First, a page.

Saṅkhara in Ānāpānasati
What is saṅkhara in the particular case of Anapanasati ?
One should refer to both SN 22.81, and its parallel SA 57 (translated by Analayo).
What these two texts are teaching us, and have in common, is that:
1. We should "well contemplate the aggregates, that is, [based on cultivating] the four establishments of mindfulness, etc..."
What purport to us here then, is how we should contemplate the aggregate saṅkhara in Anapanasati.
2. That "contact with ignorance gives rise to craving. In dependence on craving, this saṅkhara arises".
- Ignorance is what we haven't discovered yet. It is a non-discerment.
- Contact (phasso) is just the "transfer of property" from one thing to another.
When one, in Anapanasati comes, through the body that is breath, to a desired feeling of contentment (piti,) born of mano - (sikkhati is a desiderative verb, that means "to desire to be able to" - and also patisamvedi has the underlying meaning of: "to have the knowledge of the particulars of a thing).
And when one desires also to be able to know the particulars of sukha; and experiences it, THEN there is contact.
The part of samadhi that corresponds to the commingling (saṅkhara) of mano with citta is contact.
Because one transfers the property of kaya's piti, acquired through and within mano; and because one doesn't discern yet the duality in the commingling (saṅkhara) ; because there is not yet Vi-ññāṇa - One is ignorant of the duality of sukha. One mixes up the piti/dukkha of mano's piti, with the bliss of citta. For this commingling, this aggreagate that is saṅkhara is dukkha, - because it is not one's ownness (the second meaning of anicca); it is not our self (anatta).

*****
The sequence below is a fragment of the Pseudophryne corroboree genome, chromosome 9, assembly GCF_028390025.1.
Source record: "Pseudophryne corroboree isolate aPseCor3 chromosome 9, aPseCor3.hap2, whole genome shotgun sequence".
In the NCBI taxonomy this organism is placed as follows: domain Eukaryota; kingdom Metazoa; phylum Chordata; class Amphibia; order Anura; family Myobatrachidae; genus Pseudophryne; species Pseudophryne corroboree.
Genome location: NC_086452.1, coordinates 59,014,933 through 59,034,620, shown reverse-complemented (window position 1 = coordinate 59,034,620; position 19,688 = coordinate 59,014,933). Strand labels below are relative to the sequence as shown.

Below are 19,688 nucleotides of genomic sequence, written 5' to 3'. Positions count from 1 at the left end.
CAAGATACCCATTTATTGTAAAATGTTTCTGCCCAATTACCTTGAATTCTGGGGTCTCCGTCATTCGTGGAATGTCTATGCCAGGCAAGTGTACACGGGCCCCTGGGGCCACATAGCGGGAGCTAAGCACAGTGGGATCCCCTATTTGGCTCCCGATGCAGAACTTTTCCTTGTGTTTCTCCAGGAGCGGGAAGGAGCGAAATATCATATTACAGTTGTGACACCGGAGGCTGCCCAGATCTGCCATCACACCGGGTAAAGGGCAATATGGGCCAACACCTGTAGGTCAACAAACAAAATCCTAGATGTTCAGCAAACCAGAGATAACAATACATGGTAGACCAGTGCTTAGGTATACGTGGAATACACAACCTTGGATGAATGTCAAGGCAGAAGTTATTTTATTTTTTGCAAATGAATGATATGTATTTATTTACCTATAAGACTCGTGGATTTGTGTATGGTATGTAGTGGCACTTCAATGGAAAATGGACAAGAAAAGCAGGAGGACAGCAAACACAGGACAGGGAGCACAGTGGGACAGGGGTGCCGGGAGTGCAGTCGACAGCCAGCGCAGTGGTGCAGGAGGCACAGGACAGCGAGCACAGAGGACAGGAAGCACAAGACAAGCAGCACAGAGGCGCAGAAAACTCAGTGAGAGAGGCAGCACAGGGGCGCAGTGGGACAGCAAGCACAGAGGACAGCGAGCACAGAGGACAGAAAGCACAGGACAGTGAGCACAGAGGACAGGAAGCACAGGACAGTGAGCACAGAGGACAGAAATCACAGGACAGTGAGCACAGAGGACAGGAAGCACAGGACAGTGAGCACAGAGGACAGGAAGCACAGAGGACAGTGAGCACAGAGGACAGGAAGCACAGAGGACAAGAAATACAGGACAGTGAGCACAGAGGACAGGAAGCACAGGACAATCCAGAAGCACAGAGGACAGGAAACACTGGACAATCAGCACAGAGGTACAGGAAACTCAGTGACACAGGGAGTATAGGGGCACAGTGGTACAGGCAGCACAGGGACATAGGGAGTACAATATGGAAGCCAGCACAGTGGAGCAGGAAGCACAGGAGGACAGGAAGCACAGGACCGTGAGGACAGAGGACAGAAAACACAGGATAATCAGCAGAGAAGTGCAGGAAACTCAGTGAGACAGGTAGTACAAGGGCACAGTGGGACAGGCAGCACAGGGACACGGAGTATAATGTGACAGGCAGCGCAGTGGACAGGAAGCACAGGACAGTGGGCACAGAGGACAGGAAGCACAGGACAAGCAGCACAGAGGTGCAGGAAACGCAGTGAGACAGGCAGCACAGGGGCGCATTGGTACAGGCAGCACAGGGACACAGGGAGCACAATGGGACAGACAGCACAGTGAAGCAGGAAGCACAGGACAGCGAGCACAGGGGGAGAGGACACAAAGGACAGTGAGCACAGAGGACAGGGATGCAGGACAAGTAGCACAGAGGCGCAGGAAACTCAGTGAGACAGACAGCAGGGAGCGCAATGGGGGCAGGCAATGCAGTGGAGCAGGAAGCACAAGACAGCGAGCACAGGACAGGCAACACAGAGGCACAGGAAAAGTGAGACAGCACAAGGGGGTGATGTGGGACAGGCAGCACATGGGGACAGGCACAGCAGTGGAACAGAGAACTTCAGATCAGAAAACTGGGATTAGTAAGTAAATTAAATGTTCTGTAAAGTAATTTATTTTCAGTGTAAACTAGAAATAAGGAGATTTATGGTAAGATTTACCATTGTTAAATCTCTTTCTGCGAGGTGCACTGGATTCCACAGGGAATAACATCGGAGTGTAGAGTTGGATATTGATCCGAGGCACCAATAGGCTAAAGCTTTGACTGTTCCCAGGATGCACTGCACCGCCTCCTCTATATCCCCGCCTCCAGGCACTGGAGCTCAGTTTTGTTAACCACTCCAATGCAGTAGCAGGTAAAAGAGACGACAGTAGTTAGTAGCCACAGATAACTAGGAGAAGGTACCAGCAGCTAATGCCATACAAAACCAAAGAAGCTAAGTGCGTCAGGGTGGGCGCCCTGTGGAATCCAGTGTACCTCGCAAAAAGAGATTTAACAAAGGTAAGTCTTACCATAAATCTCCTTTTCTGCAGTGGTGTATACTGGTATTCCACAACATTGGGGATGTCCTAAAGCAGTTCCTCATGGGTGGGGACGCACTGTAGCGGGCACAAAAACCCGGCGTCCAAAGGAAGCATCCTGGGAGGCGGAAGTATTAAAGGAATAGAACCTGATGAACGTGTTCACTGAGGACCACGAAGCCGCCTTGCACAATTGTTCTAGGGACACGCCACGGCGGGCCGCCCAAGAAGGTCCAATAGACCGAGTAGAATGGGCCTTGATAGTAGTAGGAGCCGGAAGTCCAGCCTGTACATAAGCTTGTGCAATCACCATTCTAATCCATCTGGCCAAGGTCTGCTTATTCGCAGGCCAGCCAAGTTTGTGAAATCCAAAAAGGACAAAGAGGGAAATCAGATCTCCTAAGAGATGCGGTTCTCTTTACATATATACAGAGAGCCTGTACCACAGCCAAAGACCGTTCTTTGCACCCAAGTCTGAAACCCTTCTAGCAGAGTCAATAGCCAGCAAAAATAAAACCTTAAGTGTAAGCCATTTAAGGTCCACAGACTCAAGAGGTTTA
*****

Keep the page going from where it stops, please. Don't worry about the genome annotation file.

Experiencing and calming cittasaṅkhara in the seventh & eighth steps of Ānāpānasati, is just about that. And calming the saṅkhara is calming the commingling, the synergy. Calming piti and calming sukha. Like one calms both sides of one's breath and the kayasaṅkharā.
The etymology of saṅkhara (संकर saṃkara [act. saṃkṝ] [√ कॄ kṝ] ,) shows a meaning of "commingling", with an under lying sense of confusion.
The discernment is to see that this mano's piti + citta's sukha is indeed dukkha.
One has first to liberate the citta (from mano);
then one has to abandon this pain/pleasure of mano/citta, once in the fourth jhana.
Sukha is not really bliss. It is polluted bliss, as long as citta is not totally liberated.
When it "mixes" with the body, through mano, it becomes sukhañca kayena (Third jhana).
The Sanskrit रननाप manāpa [mana_āpa] means lit. “reach the manas”.
So what is agreeable (manāpa,) or disagreable (amanāpaṃ) , or both ( manāpāmanāpa,) seems to be related to “reaching the mano”. (See MN 152).